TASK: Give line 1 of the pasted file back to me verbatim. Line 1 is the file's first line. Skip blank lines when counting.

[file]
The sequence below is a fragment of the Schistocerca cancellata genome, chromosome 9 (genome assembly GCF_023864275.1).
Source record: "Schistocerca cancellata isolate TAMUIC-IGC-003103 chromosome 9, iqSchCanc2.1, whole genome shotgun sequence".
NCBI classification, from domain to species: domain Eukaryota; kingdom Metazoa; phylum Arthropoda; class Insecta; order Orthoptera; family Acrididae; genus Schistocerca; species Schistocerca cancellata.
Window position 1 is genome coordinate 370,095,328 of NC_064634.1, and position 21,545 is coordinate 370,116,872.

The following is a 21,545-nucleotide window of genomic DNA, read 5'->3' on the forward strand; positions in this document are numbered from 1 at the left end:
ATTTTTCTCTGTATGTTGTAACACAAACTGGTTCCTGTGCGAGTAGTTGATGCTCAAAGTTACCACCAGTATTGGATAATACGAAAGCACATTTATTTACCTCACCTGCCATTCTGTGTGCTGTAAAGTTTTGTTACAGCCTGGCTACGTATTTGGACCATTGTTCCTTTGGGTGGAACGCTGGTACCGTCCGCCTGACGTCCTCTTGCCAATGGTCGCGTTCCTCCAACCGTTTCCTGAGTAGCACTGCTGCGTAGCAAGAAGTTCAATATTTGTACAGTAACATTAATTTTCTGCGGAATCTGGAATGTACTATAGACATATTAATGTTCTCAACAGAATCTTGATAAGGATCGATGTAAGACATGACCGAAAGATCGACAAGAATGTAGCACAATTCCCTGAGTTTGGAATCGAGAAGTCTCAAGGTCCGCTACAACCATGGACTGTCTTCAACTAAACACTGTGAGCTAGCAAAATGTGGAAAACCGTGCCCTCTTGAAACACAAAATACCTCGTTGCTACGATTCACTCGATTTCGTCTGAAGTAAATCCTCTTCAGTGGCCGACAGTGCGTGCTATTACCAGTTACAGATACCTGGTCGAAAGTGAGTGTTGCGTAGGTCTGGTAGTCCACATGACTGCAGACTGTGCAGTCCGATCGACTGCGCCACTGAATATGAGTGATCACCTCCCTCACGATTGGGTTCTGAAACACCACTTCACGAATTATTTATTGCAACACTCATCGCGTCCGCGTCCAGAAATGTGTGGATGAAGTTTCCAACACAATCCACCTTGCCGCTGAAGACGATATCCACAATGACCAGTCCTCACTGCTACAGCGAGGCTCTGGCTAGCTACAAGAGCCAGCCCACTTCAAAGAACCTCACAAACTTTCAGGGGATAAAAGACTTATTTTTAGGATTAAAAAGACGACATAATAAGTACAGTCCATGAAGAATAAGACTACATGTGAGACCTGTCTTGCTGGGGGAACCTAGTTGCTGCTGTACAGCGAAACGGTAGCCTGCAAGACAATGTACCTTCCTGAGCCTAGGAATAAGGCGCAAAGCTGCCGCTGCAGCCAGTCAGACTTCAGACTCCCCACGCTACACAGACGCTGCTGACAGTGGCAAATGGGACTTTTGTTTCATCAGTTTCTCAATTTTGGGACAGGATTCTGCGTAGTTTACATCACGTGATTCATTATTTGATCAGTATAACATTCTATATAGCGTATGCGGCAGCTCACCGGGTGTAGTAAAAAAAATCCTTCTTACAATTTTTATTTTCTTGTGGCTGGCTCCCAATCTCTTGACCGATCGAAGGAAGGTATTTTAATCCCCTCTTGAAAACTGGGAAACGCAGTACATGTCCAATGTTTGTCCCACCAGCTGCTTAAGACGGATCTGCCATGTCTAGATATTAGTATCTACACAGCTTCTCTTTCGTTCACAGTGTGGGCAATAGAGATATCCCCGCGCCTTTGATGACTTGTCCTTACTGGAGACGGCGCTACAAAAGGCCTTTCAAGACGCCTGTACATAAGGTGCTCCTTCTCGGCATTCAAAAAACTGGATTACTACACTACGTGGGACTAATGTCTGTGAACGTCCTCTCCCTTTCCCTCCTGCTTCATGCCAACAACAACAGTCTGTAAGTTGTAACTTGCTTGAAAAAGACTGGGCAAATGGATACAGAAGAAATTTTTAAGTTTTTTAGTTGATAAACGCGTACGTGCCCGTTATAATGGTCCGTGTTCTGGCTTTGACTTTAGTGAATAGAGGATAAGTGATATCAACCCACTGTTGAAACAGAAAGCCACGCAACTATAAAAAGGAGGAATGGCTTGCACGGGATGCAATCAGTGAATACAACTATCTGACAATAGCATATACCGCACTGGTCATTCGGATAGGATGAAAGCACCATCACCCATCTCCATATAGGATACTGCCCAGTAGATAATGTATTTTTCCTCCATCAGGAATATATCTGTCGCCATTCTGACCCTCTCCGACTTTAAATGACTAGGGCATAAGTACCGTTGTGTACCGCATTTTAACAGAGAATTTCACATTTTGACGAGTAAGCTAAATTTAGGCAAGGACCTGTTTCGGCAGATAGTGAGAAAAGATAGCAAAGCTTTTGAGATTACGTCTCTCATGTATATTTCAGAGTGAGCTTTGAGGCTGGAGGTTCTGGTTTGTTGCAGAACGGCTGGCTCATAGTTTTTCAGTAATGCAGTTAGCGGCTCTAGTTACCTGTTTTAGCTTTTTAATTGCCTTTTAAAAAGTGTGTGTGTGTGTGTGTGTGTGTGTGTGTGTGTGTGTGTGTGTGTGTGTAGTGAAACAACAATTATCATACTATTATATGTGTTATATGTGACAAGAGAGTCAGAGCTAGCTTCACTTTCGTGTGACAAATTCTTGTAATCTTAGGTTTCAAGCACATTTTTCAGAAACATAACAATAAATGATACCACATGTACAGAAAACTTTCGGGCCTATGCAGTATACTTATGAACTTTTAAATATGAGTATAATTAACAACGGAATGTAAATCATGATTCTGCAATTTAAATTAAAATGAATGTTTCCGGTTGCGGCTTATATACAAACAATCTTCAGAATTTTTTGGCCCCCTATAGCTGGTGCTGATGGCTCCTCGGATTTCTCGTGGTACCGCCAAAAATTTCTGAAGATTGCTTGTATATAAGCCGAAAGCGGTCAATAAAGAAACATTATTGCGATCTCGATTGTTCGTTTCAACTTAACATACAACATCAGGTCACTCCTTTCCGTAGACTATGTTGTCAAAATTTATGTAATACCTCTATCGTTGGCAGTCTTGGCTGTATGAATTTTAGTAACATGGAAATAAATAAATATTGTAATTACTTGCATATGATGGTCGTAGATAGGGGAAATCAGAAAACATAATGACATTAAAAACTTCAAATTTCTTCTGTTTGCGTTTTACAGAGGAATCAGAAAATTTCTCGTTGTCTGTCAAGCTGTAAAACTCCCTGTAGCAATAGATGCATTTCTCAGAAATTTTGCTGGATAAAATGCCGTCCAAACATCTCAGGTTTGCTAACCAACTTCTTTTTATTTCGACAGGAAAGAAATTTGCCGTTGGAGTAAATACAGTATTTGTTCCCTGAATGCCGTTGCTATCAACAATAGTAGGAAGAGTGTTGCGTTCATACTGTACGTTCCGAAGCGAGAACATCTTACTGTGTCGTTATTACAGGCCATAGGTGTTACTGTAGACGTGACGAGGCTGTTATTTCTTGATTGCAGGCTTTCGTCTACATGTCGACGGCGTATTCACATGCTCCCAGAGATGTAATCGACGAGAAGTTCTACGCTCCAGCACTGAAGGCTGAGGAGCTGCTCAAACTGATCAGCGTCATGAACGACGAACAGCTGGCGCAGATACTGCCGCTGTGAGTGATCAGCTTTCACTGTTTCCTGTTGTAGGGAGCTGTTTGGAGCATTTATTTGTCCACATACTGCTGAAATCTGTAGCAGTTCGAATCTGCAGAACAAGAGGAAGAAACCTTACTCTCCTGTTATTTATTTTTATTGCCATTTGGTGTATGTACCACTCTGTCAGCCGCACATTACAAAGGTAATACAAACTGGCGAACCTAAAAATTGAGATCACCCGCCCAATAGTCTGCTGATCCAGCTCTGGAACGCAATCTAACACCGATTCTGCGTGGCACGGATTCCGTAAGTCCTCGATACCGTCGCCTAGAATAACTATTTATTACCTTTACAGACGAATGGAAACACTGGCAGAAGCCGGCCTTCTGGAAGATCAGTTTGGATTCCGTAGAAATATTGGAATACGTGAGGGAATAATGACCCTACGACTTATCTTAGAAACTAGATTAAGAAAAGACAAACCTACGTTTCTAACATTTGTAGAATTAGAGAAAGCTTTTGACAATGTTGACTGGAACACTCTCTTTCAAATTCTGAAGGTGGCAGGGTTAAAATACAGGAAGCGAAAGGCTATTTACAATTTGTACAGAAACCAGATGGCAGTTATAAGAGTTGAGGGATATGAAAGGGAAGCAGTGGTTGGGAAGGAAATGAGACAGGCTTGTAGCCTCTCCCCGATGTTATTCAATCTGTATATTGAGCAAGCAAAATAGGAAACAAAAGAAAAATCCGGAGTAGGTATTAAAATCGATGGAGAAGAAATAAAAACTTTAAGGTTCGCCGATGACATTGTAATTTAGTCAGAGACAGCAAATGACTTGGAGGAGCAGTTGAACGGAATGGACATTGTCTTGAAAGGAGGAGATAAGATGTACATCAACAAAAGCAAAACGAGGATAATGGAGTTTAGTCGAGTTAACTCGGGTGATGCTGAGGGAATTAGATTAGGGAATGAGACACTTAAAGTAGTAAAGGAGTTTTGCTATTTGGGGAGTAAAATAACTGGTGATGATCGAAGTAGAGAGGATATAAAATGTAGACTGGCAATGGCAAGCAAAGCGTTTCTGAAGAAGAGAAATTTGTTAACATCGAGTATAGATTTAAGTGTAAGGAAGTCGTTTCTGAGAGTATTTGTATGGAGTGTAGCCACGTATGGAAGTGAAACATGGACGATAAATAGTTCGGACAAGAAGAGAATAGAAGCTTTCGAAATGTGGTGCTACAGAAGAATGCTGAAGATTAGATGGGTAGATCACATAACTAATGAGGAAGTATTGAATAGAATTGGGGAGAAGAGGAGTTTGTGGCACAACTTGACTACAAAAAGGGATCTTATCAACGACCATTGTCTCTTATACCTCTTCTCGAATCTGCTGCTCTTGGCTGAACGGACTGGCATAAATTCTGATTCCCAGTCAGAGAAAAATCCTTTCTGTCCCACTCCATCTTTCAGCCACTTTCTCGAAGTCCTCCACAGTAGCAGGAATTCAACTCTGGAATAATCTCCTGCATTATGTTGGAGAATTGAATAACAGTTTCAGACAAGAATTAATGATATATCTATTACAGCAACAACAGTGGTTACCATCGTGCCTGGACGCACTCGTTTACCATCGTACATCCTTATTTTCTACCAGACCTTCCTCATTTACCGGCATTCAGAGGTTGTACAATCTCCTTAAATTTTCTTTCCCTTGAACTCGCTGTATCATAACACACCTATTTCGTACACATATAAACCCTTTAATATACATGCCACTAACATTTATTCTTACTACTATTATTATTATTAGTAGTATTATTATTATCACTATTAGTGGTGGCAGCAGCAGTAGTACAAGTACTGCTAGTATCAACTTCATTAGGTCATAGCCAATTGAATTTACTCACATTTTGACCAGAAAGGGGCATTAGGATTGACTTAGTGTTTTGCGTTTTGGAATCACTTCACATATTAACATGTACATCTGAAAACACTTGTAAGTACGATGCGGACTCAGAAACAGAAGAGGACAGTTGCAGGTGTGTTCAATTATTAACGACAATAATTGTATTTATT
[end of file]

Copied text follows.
The sequence below is a fragment of the Schistocerca cancellata genome, chromosome 9 (genome assembly GCF_023864275.1).